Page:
So Much to Do, So Little Time
A few years ago a Canadian radio station aired a
documentary series that looked at early twentieth century inventions
touted as products that would "change your life." There is no doubt
that the last one hundred years have been replete with products and
inventions that have indeed altered the way we live. It's hard to
imagine what life would be like without disposable plastic wraps,
containers and bottles-can you believe
that milk once came in a glass bottle? From telephones to fax machines
and then to e-mail-who knows what's next? Maybe "Beam me up, Scotty"
is just around the comer.
There is one part of that documentary that still
stays with me: It's the piece about early advertisements for the first
sewing machines. It seems that the assumption underlying the content
and tone of those ads was, what will women do with all the free time
they will now have on their hands? It was clear that the sewing
machine would usher in an era of leisure totally unprecedented in the
history of mankind.
The irony, of course, is that with the plethora of
devices and services designed to save us time and increase our
efficiency, we seem to have less time and be more harried than ever
before. It's a catch-22, of sorts. The more time we have, the more we
can do, and the more we can do, the more time we need. Hence, we try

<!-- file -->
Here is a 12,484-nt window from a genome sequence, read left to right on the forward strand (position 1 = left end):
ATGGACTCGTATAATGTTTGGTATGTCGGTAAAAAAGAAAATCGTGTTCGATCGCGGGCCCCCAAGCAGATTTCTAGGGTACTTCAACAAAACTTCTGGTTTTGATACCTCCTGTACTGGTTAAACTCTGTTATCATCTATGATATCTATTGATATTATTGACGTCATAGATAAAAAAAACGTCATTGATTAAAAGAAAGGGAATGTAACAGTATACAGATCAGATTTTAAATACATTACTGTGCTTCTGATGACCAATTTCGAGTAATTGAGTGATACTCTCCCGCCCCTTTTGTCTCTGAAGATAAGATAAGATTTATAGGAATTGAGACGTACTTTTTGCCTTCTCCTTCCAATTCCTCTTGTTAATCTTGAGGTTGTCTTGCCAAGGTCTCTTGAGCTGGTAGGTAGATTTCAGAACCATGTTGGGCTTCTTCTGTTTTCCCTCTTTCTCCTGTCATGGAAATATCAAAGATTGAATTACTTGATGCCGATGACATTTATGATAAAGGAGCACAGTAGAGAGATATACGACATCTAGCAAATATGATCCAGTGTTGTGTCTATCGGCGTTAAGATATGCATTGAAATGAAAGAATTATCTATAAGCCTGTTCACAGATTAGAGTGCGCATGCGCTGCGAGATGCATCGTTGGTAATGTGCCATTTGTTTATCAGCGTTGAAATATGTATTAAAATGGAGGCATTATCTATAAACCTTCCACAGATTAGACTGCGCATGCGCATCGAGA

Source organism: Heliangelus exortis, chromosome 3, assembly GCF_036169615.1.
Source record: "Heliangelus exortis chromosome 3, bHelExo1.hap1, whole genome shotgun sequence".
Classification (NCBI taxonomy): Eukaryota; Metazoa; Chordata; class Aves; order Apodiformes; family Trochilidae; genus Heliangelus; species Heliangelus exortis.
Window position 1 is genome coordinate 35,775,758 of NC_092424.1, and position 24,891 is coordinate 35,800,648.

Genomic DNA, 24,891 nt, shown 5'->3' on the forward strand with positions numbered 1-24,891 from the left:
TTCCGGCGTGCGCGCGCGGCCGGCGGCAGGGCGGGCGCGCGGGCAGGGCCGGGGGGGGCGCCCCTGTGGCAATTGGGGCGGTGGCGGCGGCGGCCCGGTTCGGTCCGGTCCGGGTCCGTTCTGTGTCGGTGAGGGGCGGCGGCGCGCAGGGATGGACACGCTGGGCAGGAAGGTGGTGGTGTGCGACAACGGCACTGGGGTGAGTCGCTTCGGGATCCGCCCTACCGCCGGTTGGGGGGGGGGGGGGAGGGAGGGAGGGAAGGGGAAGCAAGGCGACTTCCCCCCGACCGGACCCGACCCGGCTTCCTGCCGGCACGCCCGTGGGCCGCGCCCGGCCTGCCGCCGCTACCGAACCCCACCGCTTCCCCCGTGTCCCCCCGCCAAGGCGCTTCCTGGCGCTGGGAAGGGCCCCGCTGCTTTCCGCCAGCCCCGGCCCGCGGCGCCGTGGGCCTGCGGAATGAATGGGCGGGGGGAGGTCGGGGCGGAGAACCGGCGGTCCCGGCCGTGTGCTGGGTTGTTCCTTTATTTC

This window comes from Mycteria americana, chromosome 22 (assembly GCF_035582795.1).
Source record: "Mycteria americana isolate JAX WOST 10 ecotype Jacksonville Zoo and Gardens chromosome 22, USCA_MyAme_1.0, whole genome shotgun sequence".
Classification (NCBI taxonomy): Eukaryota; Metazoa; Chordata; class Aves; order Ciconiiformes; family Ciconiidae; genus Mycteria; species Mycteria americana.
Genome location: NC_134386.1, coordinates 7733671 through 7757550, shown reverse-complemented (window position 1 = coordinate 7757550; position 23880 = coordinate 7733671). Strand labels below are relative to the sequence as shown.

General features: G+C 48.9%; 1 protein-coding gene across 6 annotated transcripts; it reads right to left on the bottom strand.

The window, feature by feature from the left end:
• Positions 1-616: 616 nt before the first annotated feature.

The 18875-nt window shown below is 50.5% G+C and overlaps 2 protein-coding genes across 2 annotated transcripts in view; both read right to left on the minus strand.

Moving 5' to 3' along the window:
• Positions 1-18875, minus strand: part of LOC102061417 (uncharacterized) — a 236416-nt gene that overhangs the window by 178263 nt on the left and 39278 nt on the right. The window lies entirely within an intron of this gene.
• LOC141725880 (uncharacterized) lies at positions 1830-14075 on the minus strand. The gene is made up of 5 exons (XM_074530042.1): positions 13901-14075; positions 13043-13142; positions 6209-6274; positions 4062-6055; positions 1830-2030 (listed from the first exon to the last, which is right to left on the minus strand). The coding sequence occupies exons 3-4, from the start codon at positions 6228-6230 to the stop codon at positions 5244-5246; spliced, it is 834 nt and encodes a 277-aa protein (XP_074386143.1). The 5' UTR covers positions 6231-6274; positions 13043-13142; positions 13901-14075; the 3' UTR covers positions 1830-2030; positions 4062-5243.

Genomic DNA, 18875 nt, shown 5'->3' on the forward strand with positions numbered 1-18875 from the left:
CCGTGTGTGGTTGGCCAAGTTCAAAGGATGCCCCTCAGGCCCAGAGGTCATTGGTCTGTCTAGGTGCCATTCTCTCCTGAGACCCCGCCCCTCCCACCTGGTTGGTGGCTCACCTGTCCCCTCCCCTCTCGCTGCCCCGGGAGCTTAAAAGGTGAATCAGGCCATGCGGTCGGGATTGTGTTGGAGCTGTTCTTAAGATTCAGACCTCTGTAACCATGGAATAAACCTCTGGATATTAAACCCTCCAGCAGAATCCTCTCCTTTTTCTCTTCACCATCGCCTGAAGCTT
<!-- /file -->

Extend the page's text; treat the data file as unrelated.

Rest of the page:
to fill every hour saved by our PC with two hours of other work or
fun (mostly work), thus pushing us to discover ways to create another
additional hour of time to accommodate the increased load. This deadly
cycle soon spawns a new generation of time-saving inventions, which
are again followed by more activities to
fill the new empty spaces. The result is that what once took a week
now takes a day and what once took a month or more, is now only a
Are you still puzzled at the fact that we are a
society running on empty? We are forever burning ourselves out trying
to manage our time and compress many years worth of activities into
just one twelve-month slot. Eventually, something has to give.
Judaism: Caught in the Squeeze
There exists today an intense competition over who
and what will fill the ever-shrinking discretionary time in our
schedules. Where once Judaism was printed in strong, bold letters
across our calendars, today it is lucky to get "penciled in" for even
a few days in the entire year.
If Judaism were a corporation, I would assert that
it has done a miserable job of marketing itself to the
sophisticated, discerning consumer of the last half of the twentieth
century. It is my contention, however, that the issue is one of
marketing and packaging, not one of product quality. This doesn't mean
that Judaism should suddenly take to the airwaves with a slick Madison
Avenue ad campaign (although it's a thought), but rather that we
should look at the medium through which the message of Judaism has
been communicated these last several
decades and see if we can't understand the problems and offer a
Just Do It and Don't Ask Questions